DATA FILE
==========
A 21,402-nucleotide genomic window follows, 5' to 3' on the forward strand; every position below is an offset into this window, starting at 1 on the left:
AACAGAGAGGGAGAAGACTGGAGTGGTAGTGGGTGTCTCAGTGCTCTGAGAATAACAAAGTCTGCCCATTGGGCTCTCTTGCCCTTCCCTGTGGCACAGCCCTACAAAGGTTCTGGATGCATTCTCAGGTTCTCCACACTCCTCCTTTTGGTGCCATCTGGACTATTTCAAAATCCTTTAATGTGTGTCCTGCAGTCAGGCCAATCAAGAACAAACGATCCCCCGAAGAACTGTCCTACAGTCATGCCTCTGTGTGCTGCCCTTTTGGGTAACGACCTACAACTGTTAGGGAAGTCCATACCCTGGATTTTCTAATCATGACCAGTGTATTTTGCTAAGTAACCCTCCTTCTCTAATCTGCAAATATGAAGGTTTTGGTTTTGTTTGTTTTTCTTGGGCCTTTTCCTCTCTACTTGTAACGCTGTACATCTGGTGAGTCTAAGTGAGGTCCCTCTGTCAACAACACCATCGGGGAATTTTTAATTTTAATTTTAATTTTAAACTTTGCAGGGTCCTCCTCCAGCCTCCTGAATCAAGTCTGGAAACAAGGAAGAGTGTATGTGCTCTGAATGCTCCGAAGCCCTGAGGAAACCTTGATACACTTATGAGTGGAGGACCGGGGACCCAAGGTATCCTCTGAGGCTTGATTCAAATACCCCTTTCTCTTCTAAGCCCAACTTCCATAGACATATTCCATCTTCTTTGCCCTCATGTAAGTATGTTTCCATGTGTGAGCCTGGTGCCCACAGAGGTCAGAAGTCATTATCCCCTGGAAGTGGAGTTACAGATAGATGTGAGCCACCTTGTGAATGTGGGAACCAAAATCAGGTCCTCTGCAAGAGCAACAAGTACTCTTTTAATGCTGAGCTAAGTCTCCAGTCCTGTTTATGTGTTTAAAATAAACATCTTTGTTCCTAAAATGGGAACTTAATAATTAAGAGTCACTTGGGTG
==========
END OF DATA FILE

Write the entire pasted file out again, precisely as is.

A 21,402-nucleotide genomic window follows, 5' to 3' on the forward strand; every position below is an offset into this window, starting at 1 on the left:
AACAGAGAGGGAGAAGACTGGAGTGGTAGTGGGTGTCTCAGTGCTCTGAGAATAACAAAGTCTGCCCATTGGGCTCTCTTGCCCTTCCCTGTGGCACAGCCCTACAAAGGTTCTGGATGCATTCTCAGGTTCTCCACACTCCTCCTTTTGGTGCCATCTGGACTATTTCAAAATCCTTTAATGTGTGTCCTGCAGTCAGGCCAATCAAGAACAAACGATCCCCCGAAGAACTGTCCTACAGTCATGCCTCTGTGTGCTGCCCTTTTGGGTAACGACCTACAACTGTTAGGGAAGTCCATACCCTGGATTTTCTAATCATGACCAGTGTATTTTGCTAAGTAACCCTCCTTCTCTAATCTGCAAATATGAAGGTTTTGGTTTTGTTTGTTTTTCTTGGGCCTTTTCCTCTCTACTTGTAACGCTGTACATCTGGTGAGTCTAAGTGAGGTCCCTCTGTCAACAACACCATCGGGGAATTTTTAATTTTAATTTTAATTTTAAACTTTGCAGGGTCCTCCTCCAGCCTCCTGAATCAAGTCTGGAAACAAGGAAGAGTGTATGTGCTCTGAATGCTCCGAAGCCCTGAGGAAACCTTGATACACTTATGAGTGGAGGACCGGGGACCCAAGGTATCCTCTGAGGCTTGATTCAAATACCCCTTTCTCTTCTAAGCCCAACTTCCATAGACATATTCCATCTTCTTTGCCCTCATGTAAGTATGTTTCCATGTGTGAGCCTGGTGCCCACAGAGGTCAGAAGTCATTATCCCCTGGAAGTGGAGTTACAGATAGATGTGAGCCACCTTGTGAATGTGGGAACCAAAATCAGGTCCTCTGCAAGAGCAACAAGTACTCTTTTAATGCTGAGCTAAGTCTCCAGTCCTGTTTATGTGTTTAAAATAAACATCTTTGTTCCTAAAATGGGAACTTAATAATTAAGAGTCACTTGGGTG